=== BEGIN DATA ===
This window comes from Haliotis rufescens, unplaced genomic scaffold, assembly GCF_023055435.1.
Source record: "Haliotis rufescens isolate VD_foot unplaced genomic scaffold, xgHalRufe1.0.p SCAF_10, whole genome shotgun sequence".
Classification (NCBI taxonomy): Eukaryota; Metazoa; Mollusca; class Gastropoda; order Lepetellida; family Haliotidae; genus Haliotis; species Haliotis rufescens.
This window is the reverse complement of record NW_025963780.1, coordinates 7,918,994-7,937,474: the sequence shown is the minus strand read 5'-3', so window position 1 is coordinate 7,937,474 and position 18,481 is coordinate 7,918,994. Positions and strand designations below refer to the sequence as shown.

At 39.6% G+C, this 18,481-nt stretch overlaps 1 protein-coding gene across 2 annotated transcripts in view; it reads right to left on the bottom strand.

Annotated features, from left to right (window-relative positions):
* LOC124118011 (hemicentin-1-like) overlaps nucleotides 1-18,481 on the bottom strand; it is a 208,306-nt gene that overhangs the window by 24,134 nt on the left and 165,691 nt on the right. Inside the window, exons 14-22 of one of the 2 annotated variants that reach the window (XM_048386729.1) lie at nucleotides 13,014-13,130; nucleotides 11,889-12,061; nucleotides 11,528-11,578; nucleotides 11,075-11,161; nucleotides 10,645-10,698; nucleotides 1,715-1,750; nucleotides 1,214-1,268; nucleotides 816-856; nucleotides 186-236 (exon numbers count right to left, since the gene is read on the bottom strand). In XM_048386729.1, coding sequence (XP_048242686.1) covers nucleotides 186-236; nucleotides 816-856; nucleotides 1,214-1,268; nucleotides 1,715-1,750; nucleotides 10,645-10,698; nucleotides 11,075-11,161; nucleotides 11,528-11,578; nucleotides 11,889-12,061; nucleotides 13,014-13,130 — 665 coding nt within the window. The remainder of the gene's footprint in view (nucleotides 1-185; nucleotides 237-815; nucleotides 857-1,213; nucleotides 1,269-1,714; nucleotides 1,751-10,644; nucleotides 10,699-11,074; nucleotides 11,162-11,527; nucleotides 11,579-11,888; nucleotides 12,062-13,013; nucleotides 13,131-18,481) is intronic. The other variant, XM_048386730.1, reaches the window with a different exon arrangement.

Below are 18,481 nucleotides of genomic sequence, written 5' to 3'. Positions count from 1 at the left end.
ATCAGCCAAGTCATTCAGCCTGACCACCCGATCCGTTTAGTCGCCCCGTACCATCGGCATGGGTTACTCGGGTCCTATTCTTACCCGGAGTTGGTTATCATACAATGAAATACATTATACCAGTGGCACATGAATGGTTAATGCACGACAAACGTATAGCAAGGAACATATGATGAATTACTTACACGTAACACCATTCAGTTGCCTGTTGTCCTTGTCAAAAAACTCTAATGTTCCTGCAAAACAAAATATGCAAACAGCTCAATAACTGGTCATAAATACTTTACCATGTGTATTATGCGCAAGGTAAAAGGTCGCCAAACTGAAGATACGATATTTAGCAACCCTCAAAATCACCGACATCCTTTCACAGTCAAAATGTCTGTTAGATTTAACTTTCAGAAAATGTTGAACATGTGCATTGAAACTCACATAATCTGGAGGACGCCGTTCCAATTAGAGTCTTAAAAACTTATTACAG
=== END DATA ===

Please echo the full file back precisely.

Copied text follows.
This window comes from Haliotis rufescens, unplaced genomic scaffold, assembly GCF_023055435.1.
Source record: "Haliotis rufescens isolate VD_foot unplaced genomic scaffold, xgHalRufe1.0.p SCAF_10, whole genome shotgun sequence".
Classification (NCBI taxonomy): Eukaryota; Metazoa; Mollusca; class Gastropoda; order Lepetellida; family Haliotidae; genus Haliotis; species Haliotis rufescens.
This window is the reverse complement of record NW_025963780.1, coordinates 7,918,994-7,937,474: the sequence shown is the minus strand read 5'-3', so window position 1 is coordinate 7,937,474 and position 18,481 is coordinate 7,918,994. Positions and strand designations below refer to the sequence as shown.

At 39.6% G+C, this 18,481-nt stretch overlaps 1 protein-coding gene across 2 annotated transcripts in view; it reads right to left on the bottom strand.

Annotated features, from left to right (window-relative positions):
* LOC124118011 (hemicentin-1-like) overlaps nucleotides 1-18,481 on the bottom strand; it is a 208,306-nt gene that overhangs the window by 24,134 nt on the left and 165,691 nt on the right. Inside the window, exons 14-22 of one of the 2 annotated variants that reach the window (XM_048386729.1) lie at nucleotides 13,014-13,130; nucleotides 11,889-12,061; nucleotides 11,528-11,578; nucleotides 11,075-11,161; nucleotides 10,645-10,698; nucleotides 1,715-1,750; nucleotides 1,214-1,268; nucleotides 816-856; nucleotides 186-236 (exon numbers count right to left, since the gene is read on the bottom strand). In XM_048386729.1, coding sequence (XP_048242686.1) covers nucleotides 186-236; nucleotides 816-856; nucleotides 1,214-1,268; nucleotides 1,715-1,750; nucleotides 10,645-10,698; nucleotides 11,075-11,161; nucleotides 11,528-11,578; nucleotides 11,889-12,061; nucleotides 13,014-13,130 — 665 coding nt within the window. The remainder of the gene's footprint in view (nucleotides 1-185; nucleotides 237-815; nucleotides 857-1,213; nucleotides 1,269-1,714; nucleotides 1,751-10,644; nucleotides 10,699-11,074; nucleotides 11,162-11,527; nucleotides 11,579-11,888; nucleotides 12,062-13,013; nucleotides 13,131-18,481) is intronic. The other variant, XM_048386730.1, reaches the window with a different exon arrangement.

Below are 18,481 nucleotides of genomic sequence, written 5' to 3'. Positions count from 1 at the left end.
ATCAGCCAAGTCATTCAGCCTGACCACCCGATCCGTTTAGTCGCCCCGTACCATCGGCATGGGTTACTCGGGTCCTATTCTTACCCGGAGTTGGTTATCATACAATGAAATACATTATACCAGTGGCACATGAATGGTTAATGCACGACAAACGTATAGCAAGGAACATATGATGAATTACTTACACGTAACACCATTCAGTTGCCTGTTGTCCTTGTCAAAAAACTCTAATGTTCCTGCAAAACAAAATATGCAAACAGCTCAATAACTGGTCATAAATACTTTACCATGTGTATTATGCGCAAGGTAAAAGGTCGCCAAACTGAAGATACGATATTTAGCAACCCTCAAAATCACCGACATCCTTTCACAGTCAAAATGTCTGTTAGATTTAACTTTCAGAAAATGTTGAACATGTGCATTGAAACTCACATAATCTGGAGGACGCCGTTCCAATTAGAGTCTTAAAAACTTATTACAG